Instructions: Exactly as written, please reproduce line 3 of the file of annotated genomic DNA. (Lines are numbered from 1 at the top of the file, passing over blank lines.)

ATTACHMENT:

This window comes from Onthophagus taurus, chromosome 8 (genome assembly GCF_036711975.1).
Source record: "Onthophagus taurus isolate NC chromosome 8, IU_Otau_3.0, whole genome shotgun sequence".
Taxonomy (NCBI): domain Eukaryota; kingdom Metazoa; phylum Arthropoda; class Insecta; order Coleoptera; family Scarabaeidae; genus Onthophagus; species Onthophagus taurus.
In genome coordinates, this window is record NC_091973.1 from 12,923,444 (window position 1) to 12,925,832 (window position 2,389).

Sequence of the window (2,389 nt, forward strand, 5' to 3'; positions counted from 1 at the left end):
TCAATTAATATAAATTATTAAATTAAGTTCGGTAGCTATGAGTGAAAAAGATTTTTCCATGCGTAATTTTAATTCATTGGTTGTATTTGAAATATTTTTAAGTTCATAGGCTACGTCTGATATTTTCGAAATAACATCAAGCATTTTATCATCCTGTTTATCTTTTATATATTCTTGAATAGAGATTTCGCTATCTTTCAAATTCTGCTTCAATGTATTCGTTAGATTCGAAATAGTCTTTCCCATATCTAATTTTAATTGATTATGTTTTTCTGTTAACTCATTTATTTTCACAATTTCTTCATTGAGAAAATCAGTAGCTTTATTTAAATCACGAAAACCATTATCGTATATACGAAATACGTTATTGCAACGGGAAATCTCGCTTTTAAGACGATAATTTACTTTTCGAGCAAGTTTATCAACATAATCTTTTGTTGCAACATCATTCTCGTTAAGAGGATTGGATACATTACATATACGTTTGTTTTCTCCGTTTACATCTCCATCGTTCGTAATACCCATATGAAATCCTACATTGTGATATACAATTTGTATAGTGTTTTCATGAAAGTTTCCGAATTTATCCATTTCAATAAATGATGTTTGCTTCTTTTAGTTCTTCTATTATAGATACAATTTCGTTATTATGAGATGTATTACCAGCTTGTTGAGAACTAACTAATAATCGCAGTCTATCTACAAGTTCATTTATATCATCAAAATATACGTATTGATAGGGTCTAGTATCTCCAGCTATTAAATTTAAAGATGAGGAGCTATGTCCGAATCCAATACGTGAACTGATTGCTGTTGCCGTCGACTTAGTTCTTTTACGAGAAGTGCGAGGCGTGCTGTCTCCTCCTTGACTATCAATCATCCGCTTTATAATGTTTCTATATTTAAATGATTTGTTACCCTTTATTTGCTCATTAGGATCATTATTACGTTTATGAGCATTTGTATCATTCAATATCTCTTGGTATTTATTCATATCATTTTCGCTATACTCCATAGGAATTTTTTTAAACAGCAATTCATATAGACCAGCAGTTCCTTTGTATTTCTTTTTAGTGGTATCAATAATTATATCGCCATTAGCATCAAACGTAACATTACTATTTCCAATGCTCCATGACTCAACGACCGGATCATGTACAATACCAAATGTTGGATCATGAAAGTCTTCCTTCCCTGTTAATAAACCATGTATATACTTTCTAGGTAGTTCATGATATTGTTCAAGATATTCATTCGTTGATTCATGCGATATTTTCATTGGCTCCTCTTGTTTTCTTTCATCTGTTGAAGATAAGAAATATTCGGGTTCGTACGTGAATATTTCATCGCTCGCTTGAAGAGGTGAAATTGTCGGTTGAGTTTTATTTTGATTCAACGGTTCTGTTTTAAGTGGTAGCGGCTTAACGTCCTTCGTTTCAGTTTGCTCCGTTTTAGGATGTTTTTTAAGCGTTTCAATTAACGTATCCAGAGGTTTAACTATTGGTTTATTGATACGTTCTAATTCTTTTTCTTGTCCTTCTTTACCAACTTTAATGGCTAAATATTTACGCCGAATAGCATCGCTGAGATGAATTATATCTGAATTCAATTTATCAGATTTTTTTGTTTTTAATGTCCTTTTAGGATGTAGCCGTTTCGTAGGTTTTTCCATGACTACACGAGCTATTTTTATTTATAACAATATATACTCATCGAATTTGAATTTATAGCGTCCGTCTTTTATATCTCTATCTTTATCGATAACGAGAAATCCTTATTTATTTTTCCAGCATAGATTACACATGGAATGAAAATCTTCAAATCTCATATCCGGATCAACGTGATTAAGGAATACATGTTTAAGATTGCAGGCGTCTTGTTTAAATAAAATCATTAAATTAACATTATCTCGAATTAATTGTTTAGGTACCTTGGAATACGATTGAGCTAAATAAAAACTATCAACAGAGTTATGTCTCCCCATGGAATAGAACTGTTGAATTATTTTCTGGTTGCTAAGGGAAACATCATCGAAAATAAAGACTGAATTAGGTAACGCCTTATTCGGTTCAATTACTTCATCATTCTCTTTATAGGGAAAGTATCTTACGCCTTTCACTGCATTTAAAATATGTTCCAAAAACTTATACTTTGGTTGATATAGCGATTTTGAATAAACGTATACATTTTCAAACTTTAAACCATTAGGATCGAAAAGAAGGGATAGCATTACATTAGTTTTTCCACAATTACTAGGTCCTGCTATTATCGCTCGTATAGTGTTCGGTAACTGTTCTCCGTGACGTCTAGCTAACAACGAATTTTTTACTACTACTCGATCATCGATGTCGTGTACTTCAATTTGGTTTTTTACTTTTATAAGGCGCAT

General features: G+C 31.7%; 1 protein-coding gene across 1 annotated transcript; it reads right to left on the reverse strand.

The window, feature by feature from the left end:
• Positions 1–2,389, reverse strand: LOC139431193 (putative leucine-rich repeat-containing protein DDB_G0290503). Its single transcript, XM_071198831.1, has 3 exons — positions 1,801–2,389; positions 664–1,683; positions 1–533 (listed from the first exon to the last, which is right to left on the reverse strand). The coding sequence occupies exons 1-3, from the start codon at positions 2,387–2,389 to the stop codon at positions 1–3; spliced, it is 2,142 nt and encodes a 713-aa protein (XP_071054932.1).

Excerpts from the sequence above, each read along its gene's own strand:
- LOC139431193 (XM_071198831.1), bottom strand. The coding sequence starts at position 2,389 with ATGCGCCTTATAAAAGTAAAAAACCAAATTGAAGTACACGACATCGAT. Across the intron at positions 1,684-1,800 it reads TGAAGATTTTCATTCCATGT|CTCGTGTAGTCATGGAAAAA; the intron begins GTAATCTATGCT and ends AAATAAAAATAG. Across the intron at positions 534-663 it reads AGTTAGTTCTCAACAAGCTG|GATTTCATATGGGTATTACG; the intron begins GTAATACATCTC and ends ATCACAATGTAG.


Taxonomy (NCBI): domain Eukaryota; kingdom Metazoa; phylum Arthropoda; class Insecta; order Coleoptera; family Scarabaeidae; genus Onthophagus; species Onthophagus taurus.